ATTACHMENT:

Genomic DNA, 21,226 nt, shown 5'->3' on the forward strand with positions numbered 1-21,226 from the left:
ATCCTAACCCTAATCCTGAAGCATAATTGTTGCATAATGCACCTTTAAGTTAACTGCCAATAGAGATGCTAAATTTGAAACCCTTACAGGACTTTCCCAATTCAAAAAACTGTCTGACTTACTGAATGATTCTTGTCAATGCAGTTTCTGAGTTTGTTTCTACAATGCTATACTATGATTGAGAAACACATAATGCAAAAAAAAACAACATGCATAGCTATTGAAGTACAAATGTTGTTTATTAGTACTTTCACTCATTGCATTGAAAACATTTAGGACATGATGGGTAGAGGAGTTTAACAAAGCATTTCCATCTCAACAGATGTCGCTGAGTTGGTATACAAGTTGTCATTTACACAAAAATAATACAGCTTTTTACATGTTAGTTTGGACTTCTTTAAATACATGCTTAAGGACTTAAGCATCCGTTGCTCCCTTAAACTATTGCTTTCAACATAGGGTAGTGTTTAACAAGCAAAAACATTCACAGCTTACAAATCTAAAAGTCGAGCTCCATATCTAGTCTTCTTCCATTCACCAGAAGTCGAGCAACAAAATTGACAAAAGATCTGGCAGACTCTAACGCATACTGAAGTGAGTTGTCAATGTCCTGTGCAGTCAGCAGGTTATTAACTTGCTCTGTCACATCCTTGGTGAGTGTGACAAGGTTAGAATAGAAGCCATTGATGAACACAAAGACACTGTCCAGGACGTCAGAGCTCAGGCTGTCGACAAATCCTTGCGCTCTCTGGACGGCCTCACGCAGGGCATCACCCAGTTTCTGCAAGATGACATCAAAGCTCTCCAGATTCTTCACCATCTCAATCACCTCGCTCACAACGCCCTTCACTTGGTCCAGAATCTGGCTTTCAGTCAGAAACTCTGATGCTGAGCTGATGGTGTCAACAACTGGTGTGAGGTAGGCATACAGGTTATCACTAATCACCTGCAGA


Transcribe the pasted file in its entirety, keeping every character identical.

Genomic DNA, 21,226 nt, shown 5'->3' on the forward strand with positions numbered 1-21,226 from the left:
ATCCTAACCCTAATCCTGAAGCATAATTGTTGCATAATGCACCTTTAAGTTAACTGCCAATAGAGATGCTAAATTTGAAACCCTTACAGGACTTTCCCAATTCAAAAAACTGTCTGACTTACTGAATGATTCTTGTCAATGCAGTTTCTGAGTTTGTTTCTACAATGCTATACTATGATTGAGAAACACATAATGCAAAAAAAAACAACATGCATAGCTATTGAAGTACAAATGTTGTTTATTAGTACTTTCACTCATTGCATTGAAAACATTTAGGACATGATGGGTAGAGGAGTTTAACAAAGCATTTCCATCTCAACAGATGTCGCTGAGTTGGTATACAAGTTGTCATTTACACAAAAATAATACAGCTTTTTACATGTTAGTTTGGACTTCTTTAAATACATGCTTAAGGACTTAAGCATCCGTTGCTCCCTTAAACTATTGCTTTCAACATAGGGTAGTGTTTAACAAGCAAAAACATTCACAGCTTACAAATCTAAAAGTCGAGCTCCATATCTAGTCTTCTTCCATTCACCAGAAGTCGAGCAACAAAATTGACAAAAGATCTGGCAGACTCTAACGCATACTGAAGTGAGTTGTCAATGTCCTGTGCAGTCAGCAGGTTATTAACTTGCTCTGTCACATCCTTGGTGAGTGTGACAAGGTTAGAATAGAAGCCATTGATGAACACAAAGACACTGTCCAGGACGTCAGAGCTCAGGCTGTCGACAAATCCTTGCGCTCTCTGGACGGCCTCACGCAGGGCATCACCCAGTTTCTGCAAGATGACATCAAAGCTCTCCAGATTCTTCACCATCTCAATCACCTCGCTCACAACGCCCTTCACTTGGTCCAGAATCTGGCTTTCAGTCAGAAACTCTGATGCTGAGCTGATGGTGTCAACAACTGGTGTGAGGTAGGCATACAGGTTATCACTAATCACCTGCAGA